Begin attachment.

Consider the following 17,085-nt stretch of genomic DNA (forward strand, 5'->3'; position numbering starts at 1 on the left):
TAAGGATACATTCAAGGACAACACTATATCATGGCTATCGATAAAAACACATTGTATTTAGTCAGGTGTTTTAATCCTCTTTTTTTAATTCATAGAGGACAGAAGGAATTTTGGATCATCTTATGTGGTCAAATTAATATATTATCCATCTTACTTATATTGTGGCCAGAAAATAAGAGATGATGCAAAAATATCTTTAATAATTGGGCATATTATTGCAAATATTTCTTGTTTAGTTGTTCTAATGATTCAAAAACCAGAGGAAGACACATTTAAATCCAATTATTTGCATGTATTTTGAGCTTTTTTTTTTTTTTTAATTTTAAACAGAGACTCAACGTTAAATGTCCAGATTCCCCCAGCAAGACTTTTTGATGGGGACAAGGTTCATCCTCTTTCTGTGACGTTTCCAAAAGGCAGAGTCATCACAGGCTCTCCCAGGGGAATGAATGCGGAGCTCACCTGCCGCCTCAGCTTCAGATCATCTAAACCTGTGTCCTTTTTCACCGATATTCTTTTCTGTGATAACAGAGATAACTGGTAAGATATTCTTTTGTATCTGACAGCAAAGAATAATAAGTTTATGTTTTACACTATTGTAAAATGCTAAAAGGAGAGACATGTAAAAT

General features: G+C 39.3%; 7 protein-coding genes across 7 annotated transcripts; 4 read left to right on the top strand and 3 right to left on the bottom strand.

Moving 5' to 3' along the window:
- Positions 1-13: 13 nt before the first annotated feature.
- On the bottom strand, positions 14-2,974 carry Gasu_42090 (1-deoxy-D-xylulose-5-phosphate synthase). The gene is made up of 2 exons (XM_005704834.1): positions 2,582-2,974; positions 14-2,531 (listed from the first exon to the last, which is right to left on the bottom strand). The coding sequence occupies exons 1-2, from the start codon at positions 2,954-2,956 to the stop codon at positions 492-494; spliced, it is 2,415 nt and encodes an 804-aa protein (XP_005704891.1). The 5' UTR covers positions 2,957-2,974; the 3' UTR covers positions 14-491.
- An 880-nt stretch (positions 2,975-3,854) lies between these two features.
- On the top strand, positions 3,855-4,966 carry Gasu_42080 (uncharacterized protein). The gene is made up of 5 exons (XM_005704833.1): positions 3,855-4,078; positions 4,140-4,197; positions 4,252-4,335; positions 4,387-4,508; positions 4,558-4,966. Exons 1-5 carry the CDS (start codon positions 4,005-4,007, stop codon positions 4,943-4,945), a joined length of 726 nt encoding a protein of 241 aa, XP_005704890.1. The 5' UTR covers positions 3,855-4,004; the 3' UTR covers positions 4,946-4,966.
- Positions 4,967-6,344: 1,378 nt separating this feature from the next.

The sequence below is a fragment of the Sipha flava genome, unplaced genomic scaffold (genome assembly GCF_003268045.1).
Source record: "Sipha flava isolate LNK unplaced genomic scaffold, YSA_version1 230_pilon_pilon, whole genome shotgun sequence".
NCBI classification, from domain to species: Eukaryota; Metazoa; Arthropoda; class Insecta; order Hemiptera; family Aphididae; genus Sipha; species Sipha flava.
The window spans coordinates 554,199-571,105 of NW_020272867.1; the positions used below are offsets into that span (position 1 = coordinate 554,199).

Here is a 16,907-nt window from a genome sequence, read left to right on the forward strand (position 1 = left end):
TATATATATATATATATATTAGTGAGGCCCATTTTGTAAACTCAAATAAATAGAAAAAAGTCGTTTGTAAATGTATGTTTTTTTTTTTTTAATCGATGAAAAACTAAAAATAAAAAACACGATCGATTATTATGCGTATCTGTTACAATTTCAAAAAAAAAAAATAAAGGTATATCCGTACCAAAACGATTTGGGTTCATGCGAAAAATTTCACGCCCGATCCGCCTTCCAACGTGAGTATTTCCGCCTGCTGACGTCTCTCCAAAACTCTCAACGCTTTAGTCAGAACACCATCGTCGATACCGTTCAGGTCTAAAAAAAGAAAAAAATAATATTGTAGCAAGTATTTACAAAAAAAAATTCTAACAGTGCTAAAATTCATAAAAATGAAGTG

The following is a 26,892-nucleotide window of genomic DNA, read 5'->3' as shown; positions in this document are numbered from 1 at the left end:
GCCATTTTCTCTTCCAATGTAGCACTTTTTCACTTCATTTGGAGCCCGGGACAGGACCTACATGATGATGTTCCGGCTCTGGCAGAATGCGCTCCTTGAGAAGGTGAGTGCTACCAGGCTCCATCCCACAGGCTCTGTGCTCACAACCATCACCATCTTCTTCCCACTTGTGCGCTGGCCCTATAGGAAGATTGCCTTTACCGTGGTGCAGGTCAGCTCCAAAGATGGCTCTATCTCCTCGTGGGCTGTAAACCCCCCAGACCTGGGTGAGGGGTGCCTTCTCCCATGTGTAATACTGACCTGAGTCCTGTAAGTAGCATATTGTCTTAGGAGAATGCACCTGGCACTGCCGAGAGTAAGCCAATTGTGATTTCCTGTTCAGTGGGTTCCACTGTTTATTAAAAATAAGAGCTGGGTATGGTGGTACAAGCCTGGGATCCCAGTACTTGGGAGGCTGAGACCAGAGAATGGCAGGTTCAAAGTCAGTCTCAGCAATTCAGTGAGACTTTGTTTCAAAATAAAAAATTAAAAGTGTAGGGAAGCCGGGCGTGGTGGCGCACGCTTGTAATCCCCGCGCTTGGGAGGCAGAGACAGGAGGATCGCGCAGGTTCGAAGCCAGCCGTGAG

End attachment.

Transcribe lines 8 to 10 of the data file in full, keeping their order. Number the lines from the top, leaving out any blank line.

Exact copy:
- On the top strand, positions 3,855-4,966 carry Gasu_42080 (uncharacterized protein). The gene is made up of 5 exons (XM_005704833.1): positions 3,855-4,078; positions 4,140-4,197; positions 4,252-4,335; positions 4,387-4,508; positions 4,558-4,966. Exons 1-5 carry the CDS (start codon positions 4,005-4,007, stop codon positions 4,943-4,945), a joined length of 726 nt encoding a protein of 241 aa, XP_005704890.1. The 5' UTR covers positions 3,855-4,004; the 3' UTR covers positions 4,946-4,966.
- Positions 4,967-6,344: 1,378 nt separating this feature from the next.

The sequence below is a fragment of the Sipha flava genome, unplaced genomic scaffold (genome assembly GCF_003268045.1).